Preprint Article Version 1 This version is not peer-reviewed

Habitat Climate Change Vulnerability Index Applied to Major Vegetation Types of the Western Interior United States

Version 1 : Received: 20 May 2019 / Approved: 22 May 2019 / Online: 22 May 2019 (09:55:45 CEST)

A peer-reviewed article of this Preprint also exists.

Comer, P.J.; Hak, J.C.; Reid, M.S.; Auer, S.L.; Schulz, K.A.; Hamilton, H.H.; Smyth, R.L.; Kling, M.M. Habitat Climate Change Vulnerability Index Applied to Major Vegetation Types of the Western Interior United States. Land 2019, 8, 108. Comer, P.J.; Hak, J.C.; Reid, M.S.; Auer, S.L.; Schulz, K.A.; Hamilton, H.H.; Smyth, R.L.; Kling, M.M. Habitat Climate Change Vulnerability Index Applied to Major Vegetation Types of the Western Interior United States. Land 2019, 8, 108.

Journal reference: Land 2019, 8, 108
DOI: 10.3390/land8070108

Abstract

We applied a framework to assess climate change vulnerability of 52 major vegetation types in the western United States to provide spatially-explicit input to adaptive management decisions. The framework addressed climate exposure and ecosystem resilience; the latter derived from analyses of ecosystem sensitivity and adaptive capacity. Measures of climate change exposure used observed climate change (1981-2014) and then climate projections for the mid-21st century (2040-2069 RCP 4.5). Measures of resilience included (under ecosystem sensitivity) landscape intactness, invasive species, fire regime alteration, and forest insect & disease risk, and (under adaptive capacity), measures for topo-climate variability, diversity with functional species groups, and vulnerability of any keystone species. Outputs are generated per 100km2 hexagonal area for each type. As of 2014, moderate climate change vulnerability was indicated for >50% of the area of 50 of 52 types. By the mid-21st century, all but 19 types face high or very high vulnerability with >50% of the area scoring in these categories. Measures for resilience explain most components of vulnerability as of 2014, with most targeted vegetation scoring low in adaptive capacity measures and variably for specific sensitivity measures. Elevated climate exposure explains increases in vulnerability between the current and mid-century time periods.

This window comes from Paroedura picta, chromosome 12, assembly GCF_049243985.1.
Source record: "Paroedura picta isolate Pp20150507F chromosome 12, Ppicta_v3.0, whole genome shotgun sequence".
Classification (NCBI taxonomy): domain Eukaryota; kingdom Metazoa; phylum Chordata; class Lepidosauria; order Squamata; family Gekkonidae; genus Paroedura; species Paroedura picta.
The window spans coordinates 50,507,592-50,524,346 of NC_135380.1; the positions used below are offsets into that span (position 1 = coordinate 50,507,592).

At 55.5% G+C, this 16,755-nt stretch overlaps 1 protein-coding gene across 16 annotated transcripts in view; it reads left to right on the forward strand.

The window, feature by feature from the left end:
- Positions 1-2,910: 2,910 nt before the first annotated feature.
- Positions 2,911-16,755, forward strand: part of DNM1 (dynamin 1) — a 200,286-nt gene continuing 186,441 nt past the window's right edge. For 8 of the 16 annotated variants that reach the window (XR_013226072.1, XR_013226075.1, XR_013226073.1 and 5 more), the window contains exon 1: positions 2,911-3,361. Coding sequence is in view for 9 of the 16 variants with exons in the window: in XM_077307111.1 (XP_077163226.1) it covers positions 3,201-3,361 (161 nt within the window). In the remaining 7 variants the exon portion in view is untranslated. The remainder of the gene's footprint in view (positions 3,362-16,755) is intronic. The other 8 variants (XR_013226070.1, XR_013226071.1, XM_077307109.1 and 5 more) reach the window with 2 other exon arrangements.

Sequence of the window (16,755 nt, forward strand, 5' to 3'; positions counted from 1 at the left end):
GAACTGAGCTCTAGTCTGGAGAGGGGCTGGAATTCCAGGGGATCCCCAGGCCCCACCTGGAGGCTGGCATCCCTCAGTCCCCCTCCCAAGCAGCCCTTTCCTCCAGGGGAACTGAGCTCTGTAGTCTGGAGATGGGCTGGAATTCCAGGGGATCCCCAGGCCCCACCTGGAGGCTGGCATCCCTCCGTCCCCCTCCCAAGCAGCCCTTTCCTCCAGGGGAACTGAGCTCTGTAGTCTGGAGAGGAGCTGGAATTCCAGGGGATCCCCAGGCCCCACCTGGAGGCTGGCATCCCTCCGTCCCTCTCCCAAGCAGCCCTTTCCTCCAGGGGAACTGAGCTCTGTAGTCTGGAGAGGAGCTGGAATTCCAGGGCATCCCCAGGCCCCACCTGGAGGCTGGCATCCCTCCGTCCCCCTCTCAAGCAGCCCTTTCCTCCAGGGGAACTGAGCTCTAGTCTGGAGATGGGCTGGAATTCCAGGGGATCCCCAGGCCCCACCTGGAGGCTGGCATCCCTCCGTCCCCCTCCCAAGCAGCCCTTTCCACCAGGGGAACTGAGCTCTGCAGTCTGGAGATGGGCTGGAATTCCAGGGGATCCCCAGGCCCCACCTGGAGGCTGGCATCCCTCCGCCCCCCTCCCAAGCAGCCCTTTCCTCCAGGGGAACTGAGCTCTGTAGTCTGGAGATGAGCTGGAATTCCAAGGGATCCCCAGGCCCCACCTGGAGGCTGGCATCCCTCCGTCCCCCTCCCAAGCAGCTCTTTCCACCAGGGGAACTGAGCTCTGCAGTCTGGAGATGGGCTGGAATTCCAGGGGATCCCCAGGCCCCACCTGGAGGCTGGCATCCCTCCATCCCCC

Subject Areas

adaptive capacity; climate change vulnerability; exposure; resilience; sensitivity; vegetation

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